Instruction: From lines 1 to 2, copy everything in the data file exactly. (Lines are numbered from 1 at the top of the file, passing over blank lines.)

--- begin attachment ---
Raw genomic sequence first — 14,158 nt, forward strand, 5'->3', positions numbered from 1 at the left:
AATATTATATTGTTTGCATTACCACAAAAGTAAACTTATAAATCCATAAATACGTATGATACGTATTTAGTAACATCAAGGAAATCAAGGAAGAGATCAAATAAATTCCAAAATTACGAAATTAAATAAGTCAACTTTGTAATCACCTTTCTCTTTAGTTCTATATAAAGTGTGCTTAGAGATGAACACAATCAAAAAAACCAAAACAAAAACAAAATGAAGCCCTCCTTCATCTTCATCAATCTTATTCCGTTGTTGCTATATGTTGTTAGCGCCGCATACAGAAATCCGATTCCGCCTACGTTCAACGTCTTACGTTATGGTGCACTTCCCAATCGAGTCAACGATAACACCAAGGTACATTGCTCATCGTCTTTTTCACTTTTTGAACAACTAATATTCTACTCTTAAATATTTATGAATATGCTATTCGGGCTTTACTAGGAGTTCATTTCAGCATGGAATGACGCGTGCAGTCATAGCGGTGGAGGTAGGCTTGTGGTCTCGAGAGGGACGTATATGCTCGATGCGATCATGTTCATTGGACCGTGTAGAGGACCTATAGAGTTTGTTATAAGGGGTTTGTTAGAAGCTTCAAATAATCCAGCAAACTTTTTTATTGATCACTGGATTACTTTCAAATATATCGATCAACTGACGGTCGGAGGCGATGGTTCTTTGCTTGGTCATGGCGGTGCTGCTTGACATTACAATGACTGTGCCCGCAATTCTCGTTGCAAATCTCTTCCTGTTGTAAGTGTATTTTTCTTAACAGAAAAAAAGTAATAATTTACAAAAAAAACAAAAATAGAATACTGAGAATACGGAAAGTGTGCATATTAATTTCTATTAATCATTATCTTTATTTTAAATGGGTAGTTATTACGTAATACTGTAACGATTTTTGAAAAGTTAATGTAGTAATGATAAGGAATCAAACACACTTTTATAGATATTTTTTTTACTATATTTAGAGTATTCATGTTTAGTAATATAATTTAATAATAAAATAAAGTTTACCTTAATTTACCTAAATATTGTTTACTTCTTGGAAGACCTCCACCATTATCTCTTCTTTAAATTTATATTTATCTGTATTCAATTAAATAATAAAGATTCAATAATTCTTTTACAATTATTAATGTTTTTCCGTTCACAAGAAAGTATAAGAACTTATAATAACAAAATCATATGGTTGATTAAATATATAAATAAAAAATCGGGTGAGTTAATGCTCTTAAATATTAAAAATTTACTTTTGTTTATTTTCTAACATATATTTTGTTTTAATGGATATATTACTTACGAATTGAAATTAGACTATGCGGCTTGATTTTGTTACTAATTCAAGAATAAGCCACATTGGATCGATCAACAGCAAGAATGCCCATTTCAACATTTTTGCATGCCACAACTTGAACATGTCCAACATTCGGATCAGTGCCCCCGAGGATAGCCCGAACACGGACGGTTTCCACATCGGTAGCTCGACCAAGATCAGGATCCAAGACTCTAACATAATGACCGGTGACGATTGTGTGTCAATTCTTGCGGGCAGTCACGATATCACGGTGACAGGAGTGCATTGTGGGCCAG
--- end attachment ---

Raw genomic sequence first — 14,158 nt, forward strand, 5'->3', positions numbered from 1 at the left:
AATATTATATTGTTTGCATTACCACAAAAGTAAACTTATAAATCCATAAATACGTATGATACGTATTTAGTAACATCAAGGAAATCAAGGAAGAGATCAAATAAATTCCAAAATTACGAAATTAAATAAGTCAACTTTGTAATCACCTTTCTCTTTAGTTCTATATAAAGTGTGCTTAGAGATGAACACAATCAAAAAAACCAAAACAAAAACAAAATGAAGCCCTCCTTCATCTTCATCAATCTTATTCCGTTGTTGCTATATGTTGTTAGCGCCGCATACAGAAATCCGATTCCGCCTACGTTCAACGTCTTACGTTATGGTGCACTTCCCAATCGAGTCAACGATAACACCAAGGTACATTGCTCATCGTCTTTTTCACTTTTTGAACAACTAATATTCTACTCTTAAATATTTATGAATATGCTATTCGGGCTTTACTAGGAGTTCATTTCAGCATGGAATGACGCGTGCAGTCATAGCGGTGGAGGTAGGCTTGTGGTCTCGAGAGGGACGTATATGCTCGATGCGATCATGTTCATTGGACCGTGTAGAGGACCTATAGAGTTTGTTATAAGGGGTTTGTTAGAAGCTTCAAATAATCCAGCAAACTTTTTTATTGATCACTGGATTACTTTCAAATATATCGATCAACTGACGGTCGGAGGCGATGGTTCTTTGCTTGGTCATGGCGGTGCTGCTTGACATTACAATGACTGTGCCCGCAATTCTCGTTGCAAATCTCTTCCTGTTGTAAGTGTATTTTTCTTAACAGAAAAAAAGTAATAATTTACAAAAAAAACAAAAATAGAATACTGAGAATACGGAAAGTGTGCATATTAATTTCTATTAATCATTATCTTTATTTTAAATGGGTAGTTATTACGTAATACTGTAACGATTTTTGAAAAGTTAATGTAGTAATGATAAGGAATCAAACACACTTTTATAGATATTTTTTTTACTATATTTAGAGTATTCATGTTTAGTAATATAATTTAATAATAAAATAAAGTTTACCTTAATTTACCTAAATATTGTTTACTTCTTGGAAGACCTCCACCATTATCTCTTCTTTAAATTTATATTTATCTGTATTCAATTAAATAATAAAGATTCAATAATTCTTTTACAATTATTAATGTTTTTCCGTTCACAAGAAAGTATAAGAACTTATAATAACAAAATCATATGGTTGATTAAATATATAAATAAAAAATCGGGTGAGTTAATGCTCTTAAATATTAAAAATTTACTTTTGTTTATTTTCTAACATATATTTTGTTTTAATGGATATATTACTTACGAATTGAAATTAGACTATGCGGCTTGATTTTGTTACTAATTCAAGAATAAGCCACATTGGATCGATCAACAGCAAGAATGCCCATTTCAACATTTTTGCATGCCACAACTTGAACATGTCCAACATTCGGATCAGTGCCCCCGAGGATAGCCCGAACACGGACGGTTTCCACATCGGTAGCTCGACCAAGATCAGGATCCAAGACTCTAACATAATGACCGGTGACGATTGTGTGTCAATTCTTGCGGGCAGTCACGATATCACGGTGACAGGAGTGCATTGTGGGCCAG